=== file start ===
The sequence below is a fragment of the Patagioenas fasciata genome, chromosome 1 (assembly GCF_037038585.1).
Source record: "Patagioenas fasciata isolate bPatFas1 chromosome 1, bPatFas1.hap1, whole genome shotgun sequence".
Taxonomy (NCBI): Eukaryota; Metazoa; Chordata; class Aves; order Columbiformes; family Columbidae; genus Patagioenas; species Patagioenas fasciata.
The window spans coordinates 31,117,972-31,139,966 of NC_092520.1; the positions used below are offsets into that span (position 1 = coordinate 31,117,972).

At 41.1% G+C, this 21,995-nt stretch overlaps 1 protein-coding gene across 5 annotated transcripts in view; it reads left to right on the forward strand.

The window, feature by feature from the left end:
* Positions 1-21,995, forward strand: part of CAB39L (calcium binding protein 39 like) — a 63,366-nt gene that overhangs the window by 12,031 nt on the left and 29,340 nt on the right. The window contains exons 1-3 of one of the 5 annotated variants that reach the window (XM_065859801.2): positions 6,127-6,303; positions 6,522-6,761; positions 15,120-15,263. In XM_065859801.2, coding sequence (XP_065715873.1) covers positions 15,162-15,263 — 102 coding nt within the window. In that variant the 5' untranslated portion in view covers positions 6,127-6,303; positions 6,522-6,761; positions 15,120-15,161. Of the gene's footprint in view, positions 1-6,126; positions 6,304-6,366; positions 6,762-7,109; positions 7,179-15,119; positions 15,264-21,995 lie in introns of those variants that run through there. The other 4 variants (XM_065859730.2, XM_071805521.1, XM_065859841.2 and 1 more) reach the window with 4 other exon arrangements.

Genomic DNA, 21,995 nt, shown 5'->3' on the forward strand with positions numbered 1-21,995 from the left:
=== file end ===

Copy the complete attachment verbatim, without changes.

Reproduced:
The sequence below is a fragment of the Patagioenas fasciata genome, chromosome 1 (assembly GCF_037038585.1).
Source record: "Patagioenas fasciata isolate bPatFas1 chromosome 1, bPatFas1.hap1, whole genome shotgun sequence".
Taxonomy (NCBI): Eukaryota; Metazoa; Chordata; class Aves; order Columbiformes; family Columbidae; genus Patagioenas; species Patagioenas fasciata.
The window spans coordinates 31,117,972-31,139,966 of NC_092520.1; the positions used below are offsets into that span (position 1 = coordinate 31,117,972).

At 41.1% G+C, this 21,995-nt stretch overlaps 1 protein-coding gene across 5 annotated transcripts in view; it reads left to right on the forward strand.

The window, feature by feature from the left end:
* Positions 1-21,995, forward strand: part of CAB39L (calcium binding protein 39 like) — a 63,366-nt gene that overhangs the window by 12,031 nt on the left and 29,340 nt on the right. The window contains exons 1-3 of one of the 5 annotated variants that reach the window (XM_065859801.2): positions 6,127-6,303; positions 6,522-6,761; positions 15,120-15,263. In XM_065859801.2, coding sequence (XP_065715873.1) covers positions 15,162-15,263 — 102 coding nt within the window. In that variant the 5' untranslated portion in view covers positions 6,127-6,303; positions 6,522-6,761; positions 15,120-15,161. Of the gene's footprint in view, positions 1-6,126; positions 6,304-6,366; positions 6,762-7,109; positions 7,179-15,119; positions 15,264-21,995 lie in introns of those variants that run through there. The other 4 variants (XM_065859730.2, XM_071805521.1, XM_065859841.2 and 1 more) reach the window with 4 other exon arrangements.

Genomic DNA, 21,995 nt, shown 5'->3' on the forward strand with positions numbered 1-21,995 from the left: